Creative Counselling Samhain Special: I’m A Wise Woman

October 30, 2019

by Marie Bruce


People often ask me why I switched from Wiccan writing to psychotherapy writing. Some even ask me why I bothered to retrain in the first place when my Wiccan work has been so successful! The truth is that the two subjects are very much in alignment with one another, and I see it as a natural progression.

The old term for a witch was a wise woman, and she played a vital role in local society. It was the wise woman who helped the crops to grow and the livestock to thrive, using her spells and charms for good weather and to ward away illness. She was frequently called upon to act as midwife to villagers and animals alike and she would be sent for when someone was dying, bringing sleeping potions and pain relief to make their passing easier.

More than this, the wise woman was the local agony aunt. People would go to her for advice and guidance, comfort and a listening ear. But she was no pushover, and if she thought someone was whinging she would give them a good dose of tough love and send them away to rethink their attitude.  In this sense, being a counsellor and psychotherapist is exactly like being the wise woman of old. We offer the truth, even when it stings a bit; we highlight where people are self-sabotaging or bringing their problems upon themselves. At the same time, we offer comfort and a listening ear to those in genuine need, helping them to get back on their feet after a setback of some kind, be this divorce, bereavement, redundancy or whatever.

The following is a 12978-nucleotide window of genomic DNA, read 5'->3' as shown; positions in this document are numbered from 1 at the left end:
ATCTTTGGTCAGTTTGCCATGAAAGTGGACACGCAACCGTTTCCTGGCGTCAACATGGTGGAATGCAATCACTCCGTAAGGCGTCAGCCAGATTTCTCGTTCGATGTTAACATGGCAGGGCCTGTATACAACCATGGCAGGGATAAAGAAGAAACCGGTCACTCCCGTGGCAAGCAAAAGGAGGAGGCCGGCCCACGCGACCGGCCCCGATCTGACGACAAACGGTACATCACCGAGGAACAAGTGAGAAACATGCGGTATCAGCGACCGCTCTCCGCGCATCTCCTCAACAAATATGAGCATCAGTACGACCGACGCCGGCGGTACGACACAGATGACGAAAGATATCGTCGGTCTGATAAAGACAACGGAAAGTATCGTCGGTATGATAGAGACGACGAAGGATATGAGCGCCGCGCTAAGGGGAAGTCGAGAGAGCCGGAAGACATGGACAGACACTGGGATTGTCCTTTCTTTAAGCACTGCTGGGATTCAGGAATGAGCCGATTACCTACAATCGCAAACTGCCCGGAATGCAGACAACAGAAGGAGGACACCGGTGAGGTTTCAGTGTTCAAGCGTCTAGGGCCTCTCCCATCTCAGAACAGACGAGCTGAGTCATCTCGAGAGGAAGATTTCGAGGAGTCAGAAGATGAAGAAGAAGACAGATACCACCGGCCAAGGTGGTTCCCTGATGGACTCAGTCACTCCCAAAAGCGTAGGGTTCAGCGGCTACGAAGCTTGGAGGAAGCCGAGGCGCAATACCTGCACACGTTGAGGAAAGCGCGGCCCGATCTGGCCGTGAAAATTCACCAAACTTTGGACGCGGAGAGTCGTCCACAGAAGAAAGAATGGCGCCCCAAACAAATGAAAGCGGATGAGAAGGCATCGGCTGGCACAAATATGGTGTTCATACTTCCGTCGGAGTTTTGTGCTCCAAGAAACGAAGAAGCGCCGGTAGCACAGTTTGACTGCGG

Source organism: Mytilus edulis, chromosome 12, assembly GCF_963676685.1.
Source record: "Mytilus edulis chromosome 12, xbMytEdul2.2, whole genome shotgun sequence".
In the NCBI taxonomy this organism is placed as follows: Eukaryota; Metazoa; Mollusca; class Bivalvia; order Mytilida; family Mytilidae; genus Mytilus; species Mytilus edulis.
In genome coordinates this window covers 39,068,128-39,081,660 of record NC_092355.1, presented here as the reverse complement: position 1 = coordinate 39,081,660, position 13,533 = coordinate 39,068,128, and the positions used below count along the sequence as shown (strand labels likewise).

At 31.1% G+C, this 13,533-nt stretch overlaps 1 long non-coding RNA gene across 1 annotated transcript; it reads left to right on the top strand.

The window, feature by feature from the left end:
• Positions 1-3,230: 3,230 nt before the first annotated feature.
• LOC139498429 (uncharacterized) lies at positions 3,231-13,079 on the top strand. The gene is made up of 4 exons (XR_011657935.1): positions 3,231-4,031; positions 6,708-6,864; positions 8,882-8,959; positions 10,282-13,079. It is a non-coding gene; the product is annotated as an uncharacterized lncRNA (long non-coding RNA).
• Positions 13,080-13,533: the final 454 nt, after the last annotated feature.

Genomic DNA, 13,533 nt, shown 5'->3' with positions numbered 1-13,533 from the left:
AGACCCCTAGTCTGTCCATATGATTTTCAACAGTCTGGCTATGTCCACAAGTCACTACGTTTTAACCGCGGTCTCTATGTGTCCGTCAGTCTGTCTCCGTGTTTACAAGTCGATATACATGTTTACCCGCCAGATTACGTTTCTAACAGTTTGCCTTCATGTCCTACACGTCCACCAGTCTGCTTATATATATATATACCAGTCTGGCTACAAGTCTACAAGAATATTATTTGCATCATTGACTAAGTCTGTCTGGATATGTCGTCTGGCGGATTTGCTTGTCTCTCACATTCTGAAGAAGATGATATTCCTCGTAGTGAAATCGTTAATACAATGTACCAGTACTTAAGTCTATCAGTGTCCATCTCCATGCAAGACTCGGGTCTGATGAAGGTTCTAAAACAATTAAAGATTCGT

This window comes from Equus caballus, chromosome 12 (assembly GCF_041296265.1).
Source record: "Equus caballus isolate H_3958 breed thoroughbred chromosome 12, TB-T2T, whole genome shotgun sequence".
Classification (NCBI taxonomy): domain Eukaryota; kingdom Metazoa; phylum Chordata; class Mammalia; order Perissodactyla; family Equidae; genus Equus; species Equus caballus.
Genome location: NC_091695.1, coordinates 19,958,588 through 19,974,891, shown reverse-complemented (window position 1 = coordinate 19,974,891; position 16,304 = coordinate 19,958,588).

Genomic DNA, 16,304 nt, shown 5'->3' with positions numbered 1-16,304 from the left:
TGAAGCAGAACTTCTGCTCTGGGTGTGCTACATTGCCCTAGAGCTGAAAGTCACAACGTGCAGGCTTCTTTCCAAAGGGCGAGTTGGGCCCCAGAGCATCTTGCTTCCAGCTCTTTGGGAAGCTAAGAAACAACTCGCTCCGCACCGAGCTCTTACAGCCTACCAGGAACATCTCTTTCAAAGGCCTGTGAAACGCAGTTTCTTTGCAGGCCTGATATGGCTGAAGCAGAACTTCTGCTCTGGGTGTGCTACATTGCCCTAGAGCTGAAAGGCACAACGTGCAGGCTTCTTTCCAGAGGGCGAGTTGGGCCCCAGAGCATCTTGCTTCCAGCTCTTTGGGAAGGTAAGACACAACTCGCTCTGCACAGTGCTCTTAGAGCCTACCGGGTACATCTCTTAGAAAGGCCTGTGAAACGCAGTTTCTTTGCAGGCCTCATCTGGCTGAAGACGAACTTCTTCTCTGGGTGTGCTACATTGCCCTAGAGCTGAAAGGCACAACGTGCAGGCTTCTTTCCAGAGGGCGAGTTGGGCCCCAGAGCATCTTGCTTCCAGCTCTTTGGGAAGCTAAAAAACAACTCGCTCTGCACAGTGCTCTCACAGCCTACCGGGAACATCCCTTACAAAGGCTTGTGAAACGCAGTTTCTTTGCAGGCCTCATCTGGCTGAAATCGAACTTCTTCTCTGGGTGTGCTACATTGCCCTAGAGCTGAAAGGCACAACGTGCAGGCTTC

So what could you expect if you came into my therapy room or my house in need of help? First of all, you’d get a warm welcome and you might pick up on a soothing, calming atmosphere. People always mention how lovely my house feels, and so I have taken this on board and use the same magical techniques in my counselling sessions. I bring gentle magic to my clinical practice not to proselytise – because my clients have no idea that there is magic in the room, they just feel calmer as a result of it – but to protect the space and myself. Being a counsellor is a tough job.  You spend a lot of time listening to tales of horrendous trauma, accidents, deaths, abuse and so on. It is the darkest side of life staring you in the face and you see it over and over again, one client after the other, day after day. It can bring you down if you let it, so of course I try to protect myself from negativity as much as possible.

I also like to protect the space in which I work, whether I am seeing clients one-to-one or simply sat in my study writing about psychotherapy in the hopes of helping people whom I will never meet, so I always cast a circle before I get started. I want my work to be light, bright and happy. I want my words to reach out as a beacon of hope to my readers and clients, so that they know it’s okay to struggle; it doesn’t make you weak. Acknowledging the struggle and working through it is what makes you stronger. I want the room in which I see clients to feel welcoming and to have that ‘sparkle’ that positive magic always leaves behind – you can’t see it, but people can feel it and it comforts them.